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  • Comparative Linguistics as Ethnology:In Search of Indo-Germans in Central Asia, 1770-1830
  • Tuska Benes

On 11 January 1809, the German Orientalist Heinrich Julius von Klaproth (1783-1835) returned to St. Petersburg, suffering from a high fever that had killed his travel companions in the Caucasus mountains. For over a year, Klaproth and his assistants had plodded through "tiefen und mürben Schnee" [deep and unsound snow] to reach remote mountain villages in the provinces stretching between Baku and the Volga-Don line. The Russian Academy of Sciences had engaged them to complete a geographic and ethnographic survey of those northern areas recently brought under Czar Alexander's control and those further south still being contested militarily. But the twenty-five-year-old Klaproth was most interested in taking linguistic samples of the myriad little-known tongues spoken in Georgia, Armenia, and Azerbaijan. He was drawn by the prospect of finding surviving evidence of "Medo-Germans" who he believed had once inhabited the Caucasus or traversed the region during their prehistoric migrations westward into Europe. Klaproth was not disappointed. His memoirs recall encountering speakers of the Ossetian language not far from the Inguri and Terek rivers. To his delight the members of this tribe appeared to use root words similar to those in German and Persian and had curiously blue eyes and blond or red hair.1 Based on his findings, Klaproth proposed the term indogermanisch (Indo-Germanic) in 1823 to designate those tongues and peoples he believed had descended from a common Central Asian homeland or Urheimat.2

Julius Klaproth was one in a long line of German Orientalists whose linguistic talents served the Russian Empire. His concern for the prehistoric ties early Germans may have had to the East also exemplifies a key preoccupation of nineteenth-century German Orientalism. Was the cultural starting point of the German nation to be found in Central Asia? How could comparative philology aid in this search? Russian imperial expansion into the Persian and Ottoman Empires provided Klaproth with the opportunity to seek first-hand evidence of Germanic migration across the so-called "Völkerbrücke aus Asia nach Europa" [bridge of nations from Asia to Europe].3 His research falls within a tradition of German language study that aided colonization of the Russian borderlands. It also suggests the historical significance of philology to early-nineteenth-century German Orientalism and points to an overwhelmingly positive national identification that German scholars cultivated with Central Asia as a possible primordial homeland. Since the publication of Edward Said's Orientalism (1978), there have been numerous attempts to identify an "Orient" that was the particular preserve of German scholarship and to characterize the relationship between knowledge and power among Orientalists trained in states without colonies.4 This paper suggests that nineteenth-century German language scholars showed a particular concern for Central Asia. Their research facilitated colonial expansion into the region; it also contributed to a new Orientalist definition of German national culture.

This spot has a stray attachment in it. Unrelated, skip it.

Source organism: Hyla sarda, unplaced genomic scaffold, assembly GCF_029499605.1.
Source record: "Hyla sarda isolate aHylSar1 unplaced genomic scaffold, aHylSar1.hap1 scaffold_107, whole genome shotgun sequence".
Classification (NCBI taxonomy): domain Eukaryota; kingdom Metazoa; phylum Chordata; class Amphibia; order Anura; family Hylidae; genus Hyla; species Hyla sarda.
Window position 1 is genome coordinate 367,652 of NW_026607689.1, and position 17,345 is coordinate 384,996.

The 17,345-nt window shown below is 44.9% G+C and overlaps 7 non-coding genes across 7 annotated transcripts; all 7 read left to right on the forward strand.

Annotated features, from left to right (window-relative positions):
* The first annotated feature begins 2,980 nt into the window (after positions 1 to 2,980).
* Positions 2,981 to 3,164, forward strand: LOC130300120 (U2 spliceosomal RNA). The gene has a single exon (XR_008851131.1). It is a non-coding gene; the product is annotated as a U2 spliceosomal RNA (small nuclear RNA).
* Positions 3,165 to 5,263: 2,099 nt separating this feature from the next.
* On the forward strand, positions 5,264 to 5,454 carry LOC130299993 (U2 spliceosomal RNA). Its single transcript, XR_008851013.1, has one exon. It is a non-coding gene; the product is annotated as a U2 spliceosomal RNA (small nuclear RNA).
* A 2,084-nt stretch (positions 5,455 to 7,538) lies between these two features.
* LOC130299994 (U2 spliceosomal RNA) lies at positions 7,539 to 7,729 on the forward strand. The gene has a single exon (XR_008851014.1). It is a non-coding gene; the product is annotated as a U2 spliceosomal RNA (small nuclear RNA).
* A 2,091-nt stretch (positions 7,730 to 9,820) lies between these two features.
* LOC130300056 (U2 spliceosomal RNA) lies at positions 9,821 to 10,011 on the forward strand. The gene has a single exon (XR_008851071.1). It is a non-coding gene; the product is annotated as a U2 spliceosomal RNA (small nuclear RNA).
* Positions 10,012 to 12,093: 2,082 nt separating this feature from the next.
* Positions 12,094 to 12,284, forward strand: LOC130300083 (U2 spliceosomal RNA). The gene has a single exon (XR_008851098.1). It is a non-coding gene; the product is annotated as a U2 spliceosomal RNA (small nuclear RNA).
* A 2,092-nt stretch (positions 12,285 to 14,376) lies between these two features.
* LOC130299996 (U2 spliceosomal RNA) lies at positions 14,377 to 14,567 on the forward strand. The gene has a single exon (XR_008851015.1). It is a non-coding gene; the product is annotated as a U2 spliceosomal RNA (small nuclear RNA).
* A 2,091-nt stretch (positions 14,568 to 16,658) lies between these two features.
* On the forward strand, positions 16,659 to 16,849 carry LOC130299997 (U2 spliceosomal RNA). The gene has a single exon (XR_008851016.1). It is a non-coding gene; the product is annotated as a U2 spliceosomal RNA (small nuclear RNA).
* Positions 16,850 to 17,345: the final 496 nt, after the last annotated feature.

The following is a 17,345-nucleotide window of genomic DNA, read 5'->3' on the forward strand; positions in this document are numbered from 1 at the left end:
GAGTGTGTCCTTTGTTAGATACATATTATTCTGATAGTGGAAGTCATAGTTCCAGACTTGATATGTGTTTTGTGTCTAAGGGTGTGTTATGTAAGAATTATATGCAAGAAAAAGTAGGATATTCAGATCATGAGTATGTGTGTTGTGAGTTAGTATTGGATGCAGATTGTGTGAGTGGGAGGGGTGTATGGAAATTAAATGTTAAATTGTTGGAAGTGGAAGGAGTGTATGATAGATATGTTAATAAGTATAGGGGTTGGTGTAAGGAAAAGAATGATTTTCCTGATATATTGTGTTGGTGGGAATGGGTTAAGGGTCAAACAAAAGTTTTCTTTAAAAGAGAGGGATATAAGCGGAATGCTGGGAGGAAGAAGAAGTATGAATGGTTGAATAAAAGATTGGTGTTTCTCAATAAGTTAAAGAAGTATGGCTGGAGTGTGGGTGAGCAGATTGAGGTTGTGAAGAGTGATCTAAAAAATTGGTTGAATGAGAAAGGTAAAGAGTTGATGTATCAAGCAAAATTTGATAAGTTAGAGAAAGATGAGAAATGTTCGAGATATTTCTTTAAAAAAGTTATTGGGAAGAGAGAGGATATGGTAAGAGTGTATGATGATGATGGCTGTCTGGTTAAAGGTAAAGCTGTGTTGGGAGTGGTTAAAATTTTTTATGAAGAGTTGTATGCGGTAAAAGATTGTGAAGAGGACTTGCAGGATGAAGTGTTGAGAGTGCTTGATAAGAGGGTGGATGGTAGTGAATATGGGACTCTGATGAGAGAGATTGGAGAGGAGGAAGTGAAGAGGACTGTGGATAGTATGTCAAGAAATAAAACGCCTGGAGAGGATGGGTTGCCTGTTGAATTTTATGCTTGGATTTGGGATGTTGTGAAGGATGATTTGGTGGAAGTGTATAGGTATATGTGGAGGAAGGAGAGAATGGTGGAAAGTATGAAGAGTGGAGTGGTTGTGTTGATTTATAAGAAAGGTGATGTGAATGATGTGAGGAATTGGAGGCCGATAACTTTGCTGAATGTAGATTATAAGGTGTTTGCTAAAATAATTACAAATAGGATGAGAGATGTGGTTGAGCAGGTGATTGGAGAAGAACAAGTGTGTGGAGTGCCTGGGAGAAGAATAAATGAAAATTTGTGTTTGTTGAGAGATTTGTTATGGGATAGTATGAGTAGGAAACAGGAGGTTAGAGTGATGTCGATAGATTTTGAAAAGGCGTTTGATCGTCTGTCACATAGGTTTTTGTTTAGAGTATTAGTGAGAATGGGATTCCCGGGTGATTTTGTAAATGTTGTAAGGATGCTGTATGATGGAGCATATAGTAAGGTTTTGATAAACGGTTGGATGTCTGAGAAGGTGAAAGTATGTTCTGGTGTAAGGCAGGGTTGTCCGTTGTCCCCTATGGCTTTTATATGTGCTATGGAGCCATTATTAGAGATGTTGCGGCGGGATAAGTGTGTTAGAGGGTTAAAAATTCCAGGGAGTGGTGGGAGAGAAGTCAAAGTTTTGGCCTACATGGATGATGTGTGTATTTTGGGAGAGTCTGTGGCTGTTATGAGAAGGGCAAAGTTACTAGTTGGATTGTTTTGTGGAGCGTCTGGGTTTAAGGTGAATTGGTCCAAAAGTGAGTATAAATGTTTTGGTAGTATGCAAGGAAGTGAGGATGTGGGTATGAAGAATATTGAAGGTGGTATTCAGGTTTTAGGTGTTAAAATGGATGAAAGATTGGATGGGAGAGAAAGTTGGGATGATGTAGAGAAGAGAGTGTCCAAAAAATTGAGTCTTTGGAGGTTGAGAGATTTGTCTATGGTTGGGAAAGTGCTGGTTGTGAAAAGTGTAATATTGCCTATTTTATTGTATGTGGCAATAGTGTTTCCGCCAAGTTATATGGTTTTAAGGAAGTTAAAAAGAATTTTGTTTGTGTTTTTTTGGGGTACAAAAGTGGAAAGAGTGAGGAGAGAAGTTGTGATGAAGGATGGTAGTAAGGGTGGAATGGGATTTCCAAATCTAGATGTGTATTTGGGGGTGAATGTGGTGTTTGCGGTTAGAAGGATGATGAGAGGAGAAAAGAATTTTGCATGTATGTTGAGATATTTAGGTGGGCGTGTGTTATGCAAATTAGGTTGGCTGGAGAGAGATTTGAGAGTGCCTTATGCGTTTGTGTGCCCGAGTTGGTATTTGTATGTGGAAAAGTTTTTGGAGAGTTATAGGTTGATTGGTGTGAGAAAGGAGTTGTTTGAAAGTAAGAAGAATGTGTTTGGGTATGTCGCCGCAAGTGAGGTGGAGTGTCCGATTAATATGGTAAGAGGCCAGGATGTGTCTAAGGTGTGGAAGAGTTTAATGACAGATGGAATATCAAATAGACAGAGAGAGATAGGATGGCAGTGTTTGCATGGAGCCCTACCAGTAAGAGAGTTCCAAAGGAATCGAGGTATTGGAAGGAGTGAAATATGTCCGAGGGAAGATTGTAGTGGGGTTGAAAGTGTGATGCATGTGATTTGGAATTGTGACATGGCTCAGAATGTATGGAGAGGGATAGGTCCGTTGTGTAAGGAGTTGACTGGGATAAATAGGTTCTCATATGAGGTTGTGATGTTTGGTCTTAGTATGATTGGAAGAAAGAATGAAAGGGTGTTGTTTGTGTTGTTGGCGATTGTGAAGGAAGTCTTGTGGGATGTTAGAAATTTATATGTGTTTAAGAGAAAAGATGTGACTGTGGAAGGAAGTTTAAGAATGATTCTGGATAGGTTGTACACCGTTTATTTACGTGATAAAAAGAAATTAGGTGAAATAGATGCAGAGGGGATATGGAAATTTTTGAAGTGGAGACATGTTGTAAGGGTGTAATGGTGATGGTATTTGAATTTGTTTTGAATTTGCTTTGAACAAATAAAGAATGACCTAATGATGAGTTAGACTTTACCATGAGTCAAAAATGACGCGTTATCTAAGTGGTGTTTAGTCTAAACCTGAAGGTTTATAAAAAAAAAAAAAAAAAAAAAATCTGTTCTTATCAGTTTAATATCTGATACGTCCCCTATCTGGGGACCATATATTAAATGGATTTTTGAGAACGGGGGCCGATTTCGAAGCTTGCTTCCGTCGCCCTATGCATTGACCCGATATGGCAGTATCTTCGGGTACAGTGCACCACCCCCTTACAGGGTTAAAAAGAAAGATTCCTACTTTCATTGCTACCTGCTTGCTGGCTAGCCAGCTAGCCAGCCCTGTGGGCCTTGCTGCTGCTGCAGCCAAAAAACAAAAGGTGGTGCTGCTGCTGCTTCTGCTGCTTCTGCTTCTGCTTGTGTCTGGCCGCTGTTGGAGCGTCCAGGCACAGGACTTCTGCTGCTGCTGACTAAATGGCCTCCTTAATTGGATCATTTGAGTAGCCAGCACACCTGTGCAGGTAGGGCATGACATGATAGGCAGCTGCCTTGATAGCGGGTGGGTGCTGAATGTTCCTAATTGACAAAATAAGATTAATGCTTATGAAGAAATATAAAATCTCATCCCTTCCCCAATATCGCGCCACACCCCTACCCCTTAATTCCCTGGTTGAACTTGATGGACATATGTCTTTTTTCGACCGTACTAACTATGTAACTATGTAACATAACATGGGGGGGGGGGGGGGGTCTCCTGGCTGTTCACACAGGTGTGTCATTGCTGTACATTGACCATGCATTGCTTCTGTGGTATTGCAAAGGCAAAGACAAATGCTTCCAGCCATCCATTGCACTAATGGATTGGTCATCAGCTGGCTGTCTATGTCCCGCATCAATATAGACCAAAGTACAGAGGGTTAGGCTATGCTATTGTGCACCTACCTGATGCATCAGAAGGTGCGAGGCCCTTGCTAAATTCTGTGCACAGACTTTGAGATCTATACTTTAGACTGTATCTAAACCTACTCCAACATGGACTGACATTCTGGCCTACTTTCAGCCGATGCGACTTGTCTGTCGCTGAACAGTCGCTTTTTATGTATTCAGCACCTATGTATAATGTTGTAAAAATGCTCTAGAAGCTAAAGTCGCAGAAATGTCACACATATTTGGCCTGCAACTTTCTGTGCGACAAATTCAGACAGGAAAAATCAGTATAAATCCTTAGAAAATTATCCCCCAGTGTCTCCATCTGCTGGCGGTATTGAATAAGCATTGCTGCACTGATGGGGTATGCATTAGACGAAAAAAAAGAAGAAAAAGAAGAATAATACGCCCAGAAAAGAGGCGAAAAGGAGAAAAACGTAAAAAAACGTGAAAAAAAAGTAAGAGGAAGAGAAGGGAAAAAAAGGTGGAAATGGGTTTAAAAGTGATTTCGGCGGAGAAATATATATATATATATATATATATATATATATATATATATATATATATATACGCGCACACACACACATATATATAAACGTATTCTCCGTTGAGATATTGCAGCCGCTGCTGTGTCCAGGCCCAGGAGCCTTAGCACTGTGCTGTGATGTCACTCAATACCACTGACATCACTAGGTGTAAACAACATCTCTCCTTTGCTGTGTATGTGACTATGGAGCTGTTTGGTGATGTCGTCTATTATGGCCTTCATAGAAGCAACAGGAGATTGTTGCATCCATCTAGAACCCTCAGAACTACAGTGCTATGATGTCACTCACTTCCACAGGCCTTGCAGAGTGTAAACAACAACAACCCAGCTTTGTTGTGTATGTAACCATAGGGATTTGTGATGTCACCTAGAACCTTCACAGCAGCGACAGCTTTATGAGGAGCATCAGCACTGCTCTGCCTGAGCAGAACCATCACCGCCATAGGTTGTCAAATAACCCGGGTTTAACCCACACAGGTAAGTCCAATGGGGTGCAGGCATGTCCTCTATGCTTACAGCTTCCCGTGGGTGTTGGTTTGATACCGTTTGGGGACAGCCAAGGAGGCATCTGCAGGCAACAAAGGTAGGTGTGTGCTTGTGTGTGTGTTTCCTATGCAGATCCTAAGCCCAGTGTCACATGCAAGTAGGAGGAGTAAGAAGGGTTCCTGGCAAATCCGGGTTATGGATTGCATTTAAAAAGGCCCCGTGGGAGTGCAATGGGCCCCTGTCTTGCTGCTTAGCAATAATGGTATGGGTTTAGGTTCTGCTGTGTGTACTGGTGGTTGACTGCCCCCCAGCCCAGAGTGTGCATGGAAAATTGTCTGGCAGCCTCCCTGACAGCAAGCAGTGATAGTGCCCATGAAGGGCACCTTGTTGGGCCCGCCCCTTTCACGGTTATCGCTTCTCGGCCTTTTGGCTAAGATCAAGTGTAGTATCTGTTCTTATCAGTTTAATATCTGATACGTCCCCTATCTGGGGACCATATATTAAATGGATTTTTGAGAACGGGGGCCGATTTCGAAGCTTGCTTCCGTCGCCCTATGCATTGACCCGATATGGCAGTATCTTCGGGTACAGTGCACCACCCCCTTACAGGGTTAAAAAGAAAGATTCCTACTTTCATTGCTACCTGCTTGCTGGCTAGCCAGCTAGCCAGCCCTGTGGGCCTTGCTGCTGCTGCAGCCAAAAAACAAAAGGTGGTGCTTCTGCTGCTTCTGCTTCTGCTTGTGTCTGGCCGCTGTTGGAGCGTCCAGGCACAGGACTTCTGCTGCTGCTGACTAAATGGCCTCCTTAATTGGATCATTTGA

This paper takes specific issue with Said's claim that Germany lacked "a protracted, sustained, national interest" in the East.5 The prestige of language study in Germany renders Said's dismissal a major oversight. Early nineteenth-century Orientalists did in fact create an enduring model of German national origins that embraced the prospect of an Eastern cultural inheritance. This paper highlights the importance of comparative philology to German conceptions of culture, especially to the emergence of an Orientalist form of ethnology that used a historicist search for origins and primordial cultural forms to classify the peoples of Central Asia. Specifically, it examines the ethnological conclusions that followed the invention of the Indo-European language family and subsequent attempts by German Orientalists to discover what they thought to be distant relatives of modern German speakers, peoples who had stayed behind in the supposed Indo-European homeland when the Germanic tribes had migrated westward into Europe.6 A particular approach to language studies, [End Page 117] comparative-historical philology rose to prominence in Germany during the first half of the nineteenth century and made the interpretation of words central to a historical definition of cultures and to an ethnological project of establishing genealogical relations among...


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